By taking the time to design your content in a consistent way, it will be easier to access, navigate and interpret for all users:

  • Whenever possible, write clearly with short sentences.
  • Introduce acronyms and spell out abbreviations.
  • Avoid making the document too “busy” by using lots of whitespace and by avoiding too many different colors, fonts and images.
  • If content is repeated on multiple pages within a document or within a set of documents (e.g., headings, footings, etc.), it should occur consistently each time it is repeated.

10.2 Navigational Instructions

Provide a general description of the spreadsheet contents and instructions on how to navigate the data effectively. The best way to do this is to make a cell at the beginning of the data (e.g., A1) with this information. It will be the first cell accessed by assistive technologies. If you are using this cell for a label or data, you can attach a comment note to the cell containing navigational instructions.

Technique 11. Check Accessibility

At this time, Google docs: Spreadsheet does not offer a mechanism to check for potential accessibility errors in your document prior to publishing. [Tested: September 20th, 2010]

In order to get some indication of the accessibility of your document or template (see Technique 1), then you may consider saving the file into HTML or PDF in order to perform an accessibility check in one of those formats, as described below.

To evaluate HTML accessibility

If you wish to check the accessibility of your document or template (see Technique 1), one option is to save it into HTML format and use one of the web accessibility checkers available online. Such as:

To evaluate PDF accessibility

If you saved your document in tagged PDF format, you can use the following tools and steps to evaluate the accessibility of the PDF document:

To evaluate PDF accessibility in Adobe Acrobat Professional

  1. Go to menu item: Advanced > Accessibility > Full Check…
  2. In the Full Check dialog, select all the checking option
  3. Select the Start Checking button

Technique 12. Use Accessibility Features when Saving/Exporting to Other Formats

In some cases, additional steps must be taken in order to ensure accessibility information is preserved when saving/exporting to formats other than the default.

Alternate formats

  1. Go to menu item: File > Download as
  2. Select the file type


PDF documents are not always accessible. Accessible PDF documents are often called “Tagged PDF” because they include “tags” that encode structural information required for accessibility. To evaluate the accessibility of your PDF document, see Technique 11.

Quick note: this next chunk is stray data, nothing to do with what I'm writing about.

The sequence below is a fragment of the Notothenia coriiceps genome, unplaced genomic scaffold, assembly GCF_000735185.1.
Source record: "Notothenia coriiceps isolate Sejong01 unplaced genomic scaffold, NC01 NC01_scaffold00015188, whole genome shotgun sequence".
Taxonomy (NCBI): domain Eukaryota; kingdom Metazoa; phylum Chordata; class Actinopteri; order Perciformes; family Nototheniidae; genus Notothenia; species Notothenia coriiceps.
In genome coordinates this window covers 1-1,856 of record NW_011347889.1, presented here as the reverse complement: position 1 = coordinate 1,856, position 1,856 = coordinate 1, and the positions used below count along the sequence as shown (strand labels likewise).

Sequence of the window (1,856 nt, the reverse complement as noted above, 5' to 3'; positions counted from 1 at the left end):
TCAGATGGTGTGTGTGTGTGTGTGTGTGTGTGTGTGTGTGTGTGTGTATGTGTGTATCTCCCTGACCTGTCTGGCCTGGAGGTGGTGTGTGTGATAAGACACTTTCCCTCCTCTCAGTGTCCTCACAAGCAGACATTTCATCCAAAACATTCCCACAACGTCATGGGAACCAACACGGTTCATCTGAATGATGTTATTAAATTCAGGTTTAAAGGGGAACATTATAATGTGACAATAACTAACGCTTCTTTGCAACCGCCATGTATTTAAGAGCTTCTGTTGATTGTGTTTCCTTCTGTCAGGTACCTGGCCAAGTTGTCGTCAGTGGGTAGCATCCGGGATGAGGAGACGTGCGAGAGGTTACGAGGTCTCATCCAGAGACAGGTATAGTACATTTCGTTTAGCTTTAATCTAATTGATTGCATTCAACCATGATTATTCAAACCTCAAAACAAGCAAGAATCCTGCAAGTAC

To clean up your HTML file

  • Remove unnecessary styles, line breaks, etc.
  • Remove unnecessary id, class, and attributes
  • Remove font tags
  • Remove styles in the <head> tag
  • Ensure the <th> tags have a scope attribute
  • Remove <p> tags nested inside <th> and <td> tags
  • Check for accessibility (see Technique 11)
    Note: you may wish to use HTML editors or utilities to help with this process.

Technique 13. Consider Using Accessibility Support Applications/Plugins

Disclaimer: This list is provided for information purposes only. It is not exhaustive and inclusion of an application or plug-in on the list does not constitute a recommendation or guarantee of results.

Accessibility Help

If you are interested in what features are provided to make using Google docs: Spreadsheet more accessible to users, documentation is provided through online articles and Help forums:

  1. Go to menu item: Help > Google Docs Help Center

References and Resources

  1. Google docs: Spreadsheet Online Help Center
  2. GAWDS Writing Better Alt Text []


This document was produced as part of the Accessible Digital Office Document (ADOD) Project ( This project has been developed by the Inclusive Design Research Centre, OCAD University as part of an EnAbling Change Partnership project with the Government of Ontario and UNESCO (United Nations Educational, Scientific and Cultural Organization).

Partner logos: UNESCO-United Nations Educational, Scientific and Cultural Organization, the Government of Ontario and the Inclusive Design Research Centre (OCAD University)

Creative Commons License
Accessible Digital Office Documents (ADOD) Project by Inclusive Design Research Centre (IDRC) is licensed under a Creative Commons Attribution-ShareAlike 3.0 Unported License.